Equine Sarcoids Triggered By Abnormal Tissue Changes During Wound Healing

by | 02.03.2016 | 12:01pm

Equine sarcoids, benign skin tumors that can be extremely frustrating to deal with, have plagued horse owners for years, but defied explanation.

A recent Italian study into equine sarcoids suggests that the tumors begin with abnormal tissue changes during the time the wound is healing.

Believed to be triggered by Bovine papillomavirus type-1 and/or bovine papillomavirus type-2, it is not clear how the virus causes the tumor. The Italian research team tested the theory that the virus lay latent in genetically predisposed equines and can be reactivated by immunosuppression or injury, which could turn into a sarcoid.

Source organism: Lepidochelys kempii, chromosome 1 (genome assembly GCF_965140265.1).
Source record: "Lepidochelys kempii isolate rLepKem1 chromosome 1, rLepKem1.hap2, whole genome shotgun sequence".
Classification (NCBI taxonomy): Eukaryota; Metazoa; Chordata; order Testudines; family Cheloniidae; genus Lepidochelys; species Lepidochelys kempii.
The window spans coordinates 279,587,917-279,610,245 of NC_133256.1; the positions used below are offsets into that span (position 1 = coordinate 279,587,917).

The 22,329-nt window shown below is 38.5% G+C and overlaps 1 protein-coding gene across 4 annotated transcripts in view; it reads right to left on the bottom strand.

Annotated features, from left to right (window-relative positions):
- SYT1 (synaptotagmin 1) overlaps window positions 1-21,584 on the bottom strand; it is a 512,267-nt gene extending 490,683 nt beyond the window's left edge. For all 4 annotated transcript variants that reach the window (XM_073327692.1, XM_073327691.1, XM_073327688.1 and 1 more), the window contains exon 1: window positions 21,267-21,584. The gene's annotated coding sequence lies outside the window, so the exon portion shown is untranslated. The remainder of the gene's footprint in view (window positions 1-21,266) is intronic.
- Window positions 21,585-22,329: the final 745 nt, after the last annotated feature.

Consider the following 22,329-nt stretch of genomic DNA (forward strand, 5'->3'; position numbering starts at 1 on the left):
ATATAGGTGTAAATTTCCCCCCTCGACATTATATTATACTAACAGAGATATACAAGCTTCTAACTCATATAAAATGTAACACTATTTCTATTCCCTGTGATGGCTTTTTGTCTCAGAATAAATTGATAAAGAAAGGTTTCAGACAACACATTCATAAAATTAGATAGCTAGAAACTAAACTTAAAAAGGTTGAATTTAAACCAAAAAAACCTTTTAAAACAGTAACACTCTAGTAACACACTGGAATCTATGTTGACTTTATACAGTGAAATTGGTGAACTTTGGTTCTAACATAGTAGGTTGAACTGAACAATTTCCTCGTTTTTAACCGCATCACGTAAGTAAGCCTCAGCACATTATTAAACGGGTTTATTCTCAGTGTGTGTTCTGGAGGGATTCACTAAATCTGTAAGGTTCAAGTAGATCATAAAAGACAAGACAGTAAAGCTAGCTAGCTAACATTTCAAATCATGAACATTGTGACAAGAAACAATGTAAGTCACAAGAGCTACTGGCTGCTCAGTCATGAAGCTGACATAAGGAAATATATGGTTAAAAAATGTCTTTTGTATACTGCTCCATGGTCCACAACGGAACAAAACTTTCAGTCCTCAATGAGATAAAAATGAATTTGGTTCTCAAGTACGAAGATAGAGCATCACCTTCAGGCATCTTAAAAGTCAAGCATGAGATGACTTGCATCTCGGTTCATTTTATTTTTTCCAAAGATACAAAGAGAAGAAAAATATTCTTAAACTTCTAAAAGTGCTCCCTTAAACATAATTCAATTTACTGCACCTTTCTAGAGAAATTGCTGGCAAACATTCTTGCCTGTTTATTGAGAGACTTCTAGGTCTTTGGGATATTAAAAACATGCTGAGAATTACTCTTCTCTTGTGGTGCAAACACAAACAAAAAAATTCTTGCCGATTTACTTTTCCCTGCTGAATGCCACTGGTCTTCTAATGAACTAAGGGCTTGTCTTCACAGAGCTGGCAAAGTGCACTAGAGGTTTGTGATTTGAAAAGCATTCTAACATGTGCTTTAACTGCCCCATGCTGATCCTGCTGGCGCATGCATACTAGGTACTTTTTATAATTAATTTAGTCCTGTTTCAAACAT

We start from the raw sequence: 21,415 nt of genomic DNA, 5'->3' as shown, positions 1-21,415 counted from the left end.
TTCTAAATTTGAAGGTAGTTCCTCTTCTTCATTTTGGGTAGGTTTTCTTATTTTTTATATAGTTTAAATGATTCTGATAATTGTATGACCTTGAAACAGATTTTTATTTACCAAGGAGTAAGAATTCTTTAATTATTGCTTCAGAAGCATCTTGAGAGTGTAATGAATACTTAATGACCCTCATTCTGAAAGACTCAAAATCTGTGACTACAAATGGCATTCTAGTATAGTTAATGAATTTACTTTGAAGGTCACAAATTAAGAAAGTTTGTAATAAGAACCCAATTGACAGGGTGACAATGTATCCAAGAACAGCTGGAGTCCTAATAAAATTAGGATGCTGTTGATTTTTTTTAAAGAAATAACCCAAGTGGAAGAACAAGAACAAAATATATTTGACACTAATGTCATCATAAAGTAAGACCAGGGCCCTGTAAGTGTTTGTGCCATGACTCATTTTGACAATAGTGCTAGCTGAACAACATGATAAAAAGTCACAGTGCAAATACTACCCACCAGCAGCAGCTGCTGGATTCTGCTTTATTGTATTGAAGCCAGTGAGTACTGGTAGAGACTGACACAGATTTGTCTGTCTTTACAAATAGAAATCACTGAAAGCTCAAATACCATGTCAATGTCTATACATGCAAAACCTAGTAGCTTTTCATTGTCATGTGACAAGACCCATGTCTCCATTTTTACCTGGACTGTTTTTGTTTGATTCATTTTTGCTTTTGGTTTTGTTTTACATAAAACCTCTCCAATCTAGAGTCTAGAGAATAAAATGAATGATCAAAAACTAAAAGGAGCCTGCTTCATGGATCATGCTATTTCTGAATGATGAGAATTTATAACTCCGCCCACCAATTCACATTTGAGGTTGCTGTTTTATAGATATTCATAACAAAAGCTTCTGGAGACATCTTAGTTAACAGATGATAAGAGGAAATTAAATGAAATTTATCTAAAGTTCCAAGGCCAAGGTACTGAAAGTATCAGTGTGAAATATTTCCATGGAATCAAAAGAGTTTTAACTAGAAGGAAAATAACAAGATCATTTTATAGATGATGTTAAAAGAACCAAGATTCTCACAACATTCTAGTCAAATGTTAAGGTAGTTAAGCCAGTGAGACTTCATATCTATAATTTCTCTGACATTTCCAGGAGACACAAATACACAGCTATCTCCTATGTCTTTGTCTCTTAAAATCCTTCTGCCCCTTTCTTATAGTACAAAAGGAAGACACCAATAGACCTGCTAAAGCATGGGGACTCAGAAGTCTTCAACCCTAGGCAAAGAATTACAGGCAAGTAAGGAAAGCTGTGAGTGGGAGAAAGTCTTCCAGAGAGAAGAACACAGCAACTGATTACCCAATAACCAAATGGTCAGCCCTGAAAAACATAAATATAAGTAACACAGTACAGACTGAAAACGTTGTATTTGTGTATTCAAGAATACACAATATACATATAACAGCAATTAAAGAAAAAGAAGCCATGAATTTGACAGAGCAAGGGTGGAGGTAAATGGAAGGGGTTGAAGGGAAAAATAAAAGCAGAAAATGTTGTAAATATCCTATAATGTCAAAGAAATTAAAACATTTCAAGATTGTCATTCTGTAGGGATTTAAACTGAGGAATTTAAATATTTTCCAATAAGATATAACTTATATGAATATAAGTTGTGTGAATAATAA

They examined 25 equine sarcoids and five normal skin samples microscopically. The study team also evaluated the immunohistochemical and molecular expression of a range of proteins. Their findings appeared to confirm that the basic mechanism for sarcoid growth could be abnormal tissue change during wound healing.

It is believed that understanding how sarcoids are triggered will open the door for the development of therapeutic approaches for treatment.

Read the full study here.

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